a barrier enclosing or bordering a field, yard, etc., usually made of posts and wire or wood, used to prevent entrance, to confine, or to mark a boundary.
Informal. a person who receives and disposes of stolen goods.
the place of business of such a person.
the act, practice, art, or sport of fencing.
skill in argument, repartee, etc.
Machinery. a guard or guide, as for regulating the movements of a tool or work.
Carpentry. a slotted guide used especially with a framing square to lay out cuts on rafters and staircase strings.
Archaic. a means of defense; a bulwark.
verb (used with object), fenced, fencing.
to enclose by some barrier, establishing exclusive right to possession:
to fence a farm.
to separate by or as by a fence or fences (often followed by in, off, out, etc.):
to fence off a corner of one’s yard; to fence out unwholesome influences.
to defend; protect; guard:
The president was fenced by bodyguards wherever he went.
to ward off; keep out.
Informal. to sell (stolen goods) to a fence.
Nautical. to reinforce (an opening in a sail or the like) by sewing on a grommet or other device.
verb (used without object), fenced, fencing.
to practice the art or sport of fencing.
to parry arguments; strive to avoid giving direct answers; hedge:
The mayor fenced when asked if he would run again.
(of a horse) to leap over a fence.
Obsolete. to raise a defense.
mend one’s fences, to strengthen or reestablish one’s position by conciliation or negotiation:
One could tell by his superficially deferential manner that he was trying to mend his fences.
on the fence, uncommitted; neutral; undecided:
The party leaders are still on the fence.
a structure that serves to enclose an area such as a garden or field, usually made of posts of timber, concrete, or metal connected by wire, netting, rails, or boards
(slang) a dealer in stolen property
an obstacle for a horse to jump in steeplechasing or showjumping
(machinery) a guard or guide, esp in a circular saw or plane
a projection usually fitted to the top surface of a sweptback aircraft wing to prevent movement of the airflow towards the wing tips
mend one’s fences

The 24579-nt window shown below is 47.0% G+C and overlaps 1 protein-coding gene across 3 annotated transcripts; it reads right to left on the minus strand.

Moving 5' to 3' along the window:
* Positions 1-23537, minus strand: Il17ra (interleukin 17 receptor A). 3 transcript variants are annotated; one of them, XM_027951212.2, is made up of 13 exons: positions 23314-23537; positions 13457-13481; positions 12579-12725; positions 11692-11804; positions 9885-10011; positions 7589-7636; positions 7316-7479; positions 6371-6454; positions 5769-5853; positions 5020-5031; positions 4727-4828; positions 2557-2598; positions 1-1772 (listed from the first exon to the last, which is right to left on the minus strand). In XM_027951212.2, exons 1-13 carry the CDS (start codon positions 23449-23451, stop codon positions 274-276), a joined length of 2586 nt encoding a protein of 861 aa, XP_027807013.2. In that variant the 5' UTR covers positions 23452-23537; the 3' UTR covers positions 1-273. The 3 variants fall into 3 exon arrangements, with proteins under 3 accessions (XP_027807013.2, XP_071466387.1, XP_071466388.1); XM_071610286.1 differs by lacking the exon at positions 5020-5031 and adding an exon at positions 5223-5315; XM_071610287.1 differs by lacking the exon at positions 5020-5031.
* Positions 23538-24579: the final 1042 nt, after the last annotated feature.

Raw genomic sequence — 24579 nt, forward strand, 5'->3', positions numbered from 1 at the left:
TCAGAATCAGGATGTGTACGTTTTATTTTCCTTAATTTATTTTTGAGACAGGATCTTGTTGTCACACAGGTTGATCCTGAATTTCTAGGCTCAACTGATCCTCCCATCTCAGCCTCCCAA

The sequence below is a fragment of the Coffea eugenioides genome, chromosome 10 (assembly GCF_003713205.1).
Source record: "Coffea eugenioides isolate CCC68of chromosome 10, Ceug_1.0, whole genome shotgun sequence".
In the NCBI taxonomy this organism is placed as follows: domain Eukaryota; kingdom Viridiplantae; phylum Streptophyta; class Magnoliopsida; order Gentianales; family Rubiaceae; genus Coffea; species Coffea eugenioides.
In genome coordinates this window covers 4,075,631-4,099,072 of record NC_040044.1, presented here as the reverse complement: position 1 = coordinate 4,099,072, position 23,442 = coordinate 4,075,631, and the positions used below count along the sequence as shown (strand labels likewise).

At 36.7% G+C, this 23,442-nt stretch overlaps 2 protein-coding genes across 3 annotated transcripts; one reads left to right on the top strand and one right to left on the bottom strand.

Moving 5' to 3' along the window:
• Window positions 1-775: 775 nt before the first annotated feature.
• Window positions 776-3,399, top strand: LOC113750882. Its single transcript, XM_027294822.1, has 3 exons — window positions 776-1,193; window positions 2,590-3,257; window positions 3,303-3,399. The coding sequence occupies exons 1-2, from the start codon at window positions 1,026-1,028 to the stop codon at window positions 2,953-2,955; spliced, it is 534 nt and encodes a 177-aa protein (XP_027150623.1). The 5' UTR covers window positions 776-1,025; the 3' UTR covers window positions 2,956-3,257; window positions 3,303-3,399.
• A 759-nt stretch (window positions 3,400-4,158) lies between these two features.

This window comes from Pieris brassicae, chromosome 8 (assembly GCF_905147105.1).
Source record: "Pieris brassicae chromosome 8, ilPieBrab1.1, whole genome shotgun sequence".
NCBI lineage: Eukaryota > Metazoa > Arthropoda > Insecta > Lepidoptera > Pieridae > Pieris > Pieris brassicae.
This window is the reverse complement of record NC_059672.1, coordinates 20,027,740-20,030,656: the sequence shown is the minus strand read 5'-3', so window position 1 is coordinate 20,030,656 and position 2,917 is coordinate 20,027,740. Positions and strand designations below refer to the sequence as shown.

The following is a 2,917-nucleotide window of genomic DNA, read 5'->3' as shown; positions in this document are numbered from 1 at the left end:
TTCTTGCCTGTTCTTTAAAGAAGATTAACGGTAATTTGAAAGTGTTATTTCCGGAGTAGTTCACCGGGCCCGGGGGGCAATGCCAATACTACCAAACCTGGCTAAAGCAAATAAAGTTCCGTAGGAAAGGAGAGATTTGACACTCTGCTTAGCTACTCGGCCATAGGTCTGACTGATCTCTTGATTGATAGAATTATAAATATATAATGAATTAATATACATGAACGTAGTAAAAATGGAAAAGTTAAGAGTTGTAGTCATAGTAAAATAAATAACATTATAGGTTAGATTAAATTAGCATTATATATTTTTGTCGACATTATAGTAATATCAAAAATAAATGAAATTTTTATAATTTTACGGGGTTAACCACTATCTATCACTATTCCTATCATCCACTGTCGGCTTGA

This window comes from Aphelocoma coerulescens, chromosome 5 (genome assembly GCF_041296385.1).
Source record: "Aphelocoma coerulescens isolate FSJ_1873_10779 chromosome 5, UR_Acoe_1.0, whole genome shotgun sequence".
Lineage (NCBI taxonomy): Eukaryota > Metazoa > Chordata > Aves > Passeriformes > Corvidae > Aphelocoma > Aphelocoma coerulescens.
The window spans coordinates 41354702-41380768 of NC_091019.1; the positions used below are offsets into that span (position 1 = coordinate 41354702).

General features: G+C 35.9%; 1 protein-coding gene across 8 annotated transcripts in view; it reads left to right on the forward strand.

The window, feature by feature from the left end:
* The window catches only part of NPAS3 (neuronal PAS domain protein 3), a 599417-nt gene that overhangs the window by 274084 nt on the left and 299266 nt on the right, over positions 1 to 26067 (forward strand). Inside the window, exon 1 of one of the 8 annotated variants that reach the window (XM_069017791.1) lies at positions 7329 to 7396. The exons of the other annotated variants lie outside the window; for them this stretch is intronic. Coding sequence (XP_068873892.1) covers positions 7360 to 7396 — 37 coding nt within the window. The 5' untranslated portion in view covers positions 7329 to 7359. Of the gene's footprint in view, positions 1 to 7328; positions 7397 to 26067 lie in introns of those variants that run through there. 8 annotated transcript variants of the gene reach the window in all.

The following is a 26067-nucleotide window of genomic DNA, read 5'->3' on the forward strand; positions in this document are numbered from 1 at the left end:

on the fence, unable or unwilling to commit oneself
(Austral & NZ, informal) over the fence, unreasonable, unfair, or unjust
sit on the fence, to be unable or unwilling to commit oneself
(transitive) to construct a fence on or around (a piece of land, etc)
(transitive; foll by in or off) to close (in) or separate (off) with or as if with a fence: he fenced in the livestock
(intransitive) to fight using swords or foils
(intransitive) to evade a question or argument, esp by quibbling over minor points
(intransitive) to engage in skilful or witty debate, repartee, etc
(intransitive) (slang) to receive stolen property
(transitive) (archaic) to ward off or keep out
early 14c., “action of defending,” shortening of defens (see defense). Spelling alternated between -c- and -s- in Middle English. Sense of “enclosure” is first recorded mid-15c. on notion of “that which serves as a defense.” Sense of “dealer in stolen goods” is thieves’ slang, first attested c.1700, from notion of such transactions taking place under defense of secrecy. To be figuratively on the fence “uncommitted” is from 1828, perhaps from the notion of spectators at a fight, or a simple literal image: “A man sitting on the top of a fence, can jump down on either side with equal facility.” [Bartlett, “Dictionary of Americanisms,” 1848].
mid-15c., “surround with a fence;” c.1500, “defend, screen, protect;” 1590s, “fight with swords;” the last from the noun in this sense (1530s); see fence (n.). Related: Fenced, fencing.
A person or place that deals in stolen goods: but even big fences like Alphonso can get stuck/ The loot had disappeared and been handled by a fence (1700+)
: The clown that stole the Mona Lisa found it hard to fence (1610+)
go for the fences, on the fence
[all senses are shortenings of defence; in the case of criminal act, the notion is probably that of a secure place and trusty person, well defended]
(Heb. gader), Num. 22:24 (R.V.). Fences were constructions of unmortared stones, to protect gardens, vineyards, sheepfolds, etc. From various causes they were apt to bulge out and fall (Ps. 62:3). In Ps. 80:12, R.V. (see Isa. 5:5), the psalmist says, “Why hast thou broken down her fences?” Serpents delight to lurk in the crevices of such fences (Eccl. 10:8; comp. Amos 5:19).
noun 1. either of two spiny lizards, Sceloporus undulatus and S. occidentalis, of the U.S. and northern Mexico, often seen on fences.
[fens-men-ding] /ˈfɛnsˌmɛn dɪŋ/ Informal. noun 1. the practice of reestablishing or strengthening personal, business, or political contacts and relationships by conciliation or negotiation, as after a dispute, disagreement, or period of inactivity. adjective 2. of, relating to, or promoting fence-mending.
[fens-awf, -of] /ˈfɛnsˌɔf, -ˌɒf/ noun, Fencing. 1. a match between individual contestants or teams for settling a tie. [fens] /fɛns/ noun 1. a barrier enclosing or bordering a field, yard, etc., usually made of posts and wire or wood, used to prevent entrance, to confine, or to mark a boundary. 2. Informal. a person who […]
- Fencepost error
1. (Rarely “lamp-post error”) A problem with the discrete equivalent of a boundary condition, often exhibited in programs by iterative loops. From the following problem: “If you build a fence 100 feet long with posts 10 feet apart, how many posts do you need?” (Either 9 or 11 is a better answer than the obvious […]